- Visit your doctor and ask for medicines for AMS, diarrhoea, nausea, headache, looses and any other medicines you may be taking regularly.
- Carry some multi-vitamins Garlic capsules, and a first aid kit.
- Plenty of dry fruits and snacks for the journey. There will be long stretches without food, during lunch hours.
- Enough re-usable bottles of water. We actually ended up buying very little bottled water.
- Thermals, woollens, scarves, beanies, gloves, whatever to keep you warm. Gloves come in handy when you want to be photographing in chilling weather.
- Hot water bottles. In remote regions, in chilling weather, you often won’t have electricity for heaters. Hot water bottles will keep you very warm and comfortable.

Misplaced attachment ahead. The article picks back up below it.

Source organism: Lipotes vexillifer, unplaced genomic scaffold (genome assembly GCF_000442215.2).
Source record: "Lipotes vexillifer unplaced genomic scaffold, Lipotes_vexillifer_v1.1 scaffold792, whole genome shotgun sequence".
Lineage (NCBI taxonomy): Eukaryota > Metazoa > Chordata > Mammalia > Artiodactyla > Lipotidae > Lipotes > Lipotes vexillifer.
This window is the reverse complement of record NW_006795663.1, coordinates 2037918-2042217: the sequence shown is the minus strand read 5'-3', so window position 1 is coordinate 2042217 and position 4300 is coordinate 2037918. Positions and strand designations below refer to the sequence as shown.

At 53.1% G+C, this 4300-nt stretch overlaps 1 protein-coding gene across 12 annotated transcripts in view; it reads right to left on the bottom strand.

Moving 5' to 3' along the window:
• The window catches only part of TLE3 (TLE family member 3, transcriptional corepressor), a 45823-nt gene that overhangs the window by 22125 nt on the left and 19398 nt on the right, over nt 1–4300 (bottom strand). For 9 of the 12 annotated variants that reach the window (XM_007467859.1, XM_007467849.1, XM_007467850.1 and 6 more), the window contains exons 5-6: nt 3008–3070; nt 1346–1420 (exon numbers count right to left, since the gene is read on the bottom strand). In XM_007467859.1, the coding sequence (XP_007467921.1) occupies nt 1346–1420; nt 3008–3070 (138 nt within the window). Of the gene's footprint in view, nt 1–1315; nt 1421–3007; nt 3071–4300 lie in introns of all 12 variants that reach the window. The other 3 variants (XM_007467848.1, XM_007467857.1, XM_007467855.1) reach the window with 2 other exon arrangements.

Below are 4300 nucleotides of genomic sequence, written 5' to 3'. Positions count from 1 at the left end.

- Get your car/bike a complete checkup. Ensure all tyres are in good condition, including the spare.
- We carried a portable tyre inflator pump, powered by the car’s lighter socket. Very useful. Also carry a tyre repair kit, and learn how to use it.
- A small tool box. Pliers can be handy in pulling out nails from tyres, while the hammer very useful, god forbid, in case of accident to break open the windshield.
- Plenty of toilet paper, toiletries, hand sanitisers.
- Cash. Most highway fuel pumps, restaurants etc won’t accept cards.
- Offline maps on a modern smartphone. In many parts of the journey, you will not have a cell-phone network. Offline maps can continue to guide you. Ensure your phone is on roaming.
- Battery chargers, flash lights, spare batteries for the flashlights, a Swiss Army Knife.